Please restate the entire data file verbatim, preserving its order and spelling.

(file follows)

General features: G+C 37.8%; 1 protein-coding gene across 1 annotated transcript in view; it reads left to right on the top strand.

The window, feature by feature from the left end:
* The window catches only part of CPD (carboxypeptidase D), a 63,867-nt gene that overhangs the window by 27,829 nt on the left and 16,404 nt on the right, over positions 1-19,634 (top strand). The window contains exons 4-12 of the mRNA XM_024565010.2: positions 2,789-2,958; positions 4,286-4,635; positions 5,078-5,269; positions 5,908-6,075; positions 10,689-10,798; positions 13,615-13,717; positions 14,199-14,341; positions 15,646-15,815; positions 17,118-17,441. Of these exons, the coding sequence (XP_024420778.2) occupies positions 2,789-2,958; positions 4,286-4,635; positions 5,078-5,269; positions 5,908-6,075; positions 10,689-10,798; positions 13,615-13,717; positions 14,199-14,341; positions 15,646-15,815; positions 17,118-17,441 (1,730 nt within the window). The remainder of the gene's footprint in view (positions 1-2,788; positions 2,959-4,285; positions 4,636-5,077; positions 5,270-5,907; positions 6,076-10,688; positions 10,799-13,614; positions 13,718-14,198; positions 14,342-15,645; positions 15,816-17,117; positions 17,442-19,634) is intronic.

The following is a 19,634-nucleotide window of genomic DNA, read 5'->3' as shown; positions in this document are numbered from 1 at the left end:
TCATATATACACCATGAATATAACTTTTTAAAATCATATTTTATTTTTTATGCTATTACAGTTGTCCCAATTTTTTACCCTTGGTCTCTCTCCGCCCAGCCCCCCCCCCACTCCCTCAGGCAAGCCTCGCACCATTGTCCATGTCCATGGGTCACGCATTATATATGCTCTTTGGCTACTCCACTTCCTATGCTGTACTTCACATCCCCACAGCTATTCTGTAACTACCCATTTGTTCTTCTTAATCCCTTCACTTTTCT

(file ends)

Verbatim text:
General features: G+C 37.8%; 1 protein-coding gene across 1 annotated transcript in view; it reads left to right on the top strand.

The window, feature by feature from the left end:
* The window catches only part of CPD (carboxypeptidase D), a 63,867-nt gene that overhangs the window by 27,829 nt on the left and 16,404 nt on the right, over positions 1-19,634 (top strand). The window contains exons 4-12 of the mRNA XM_024565010.2: positions 2,789-2,958; positions 4,286-4,635; positions 5,078-5,269; positions 5,908-6,075; positions 10,689-10,798; positions 13,615-13,717; positions 14,199-14,341; positions 15,646-15,815; positions 17,118-17,441. Of these exons, the coding sequence (XP_024420778.2) occupies positions 2,789-2,958; positions 4,286-4,635; positions 5,078-5,269; positions 5,908-6,075; positions 10,689-10,798; positions 13,615-13,717; positions 14,199-14,341; positions 15,646-15,815; positions 17,118-17,441 (1,730 nt within the window). The remainder of the gene's footprint in view (positions 1-2,788; positions 2,959-4,285; positions 4,636-5,077; positions 5,270-5,907; positions 6,076-10,688; positions 10,799-13,614; positions 13,718-14,198; positions 14,342-15,645; positions 15,816-17,117; positions 17,442-19,634) is intronic.

The following is a 19,634-nucleotide window of genomic DNA, read 5'->3' as shown; positions in this document are numbered from 1 at the left end:
TCATATATACACCATGAATATAACTTTTTAAAATCATATTTTATTTTTTATGCTATTACAGTTGTCCCAATTTTTTACCCTTGGTCTCTCTCCGCCCAGCCCCCCCCCCACTCCCTCAGGCAAGCCTCGCACCATTGTCCATGTCCATGGGTCACGCATTATATATGCTCTTTGGCTACTCCACTTCCTATGCTGTACTTCACATCCCCACAGCTATTCTGTAACTACCCATTTGTTCTTCTTAATCCCTTCACTTTTCT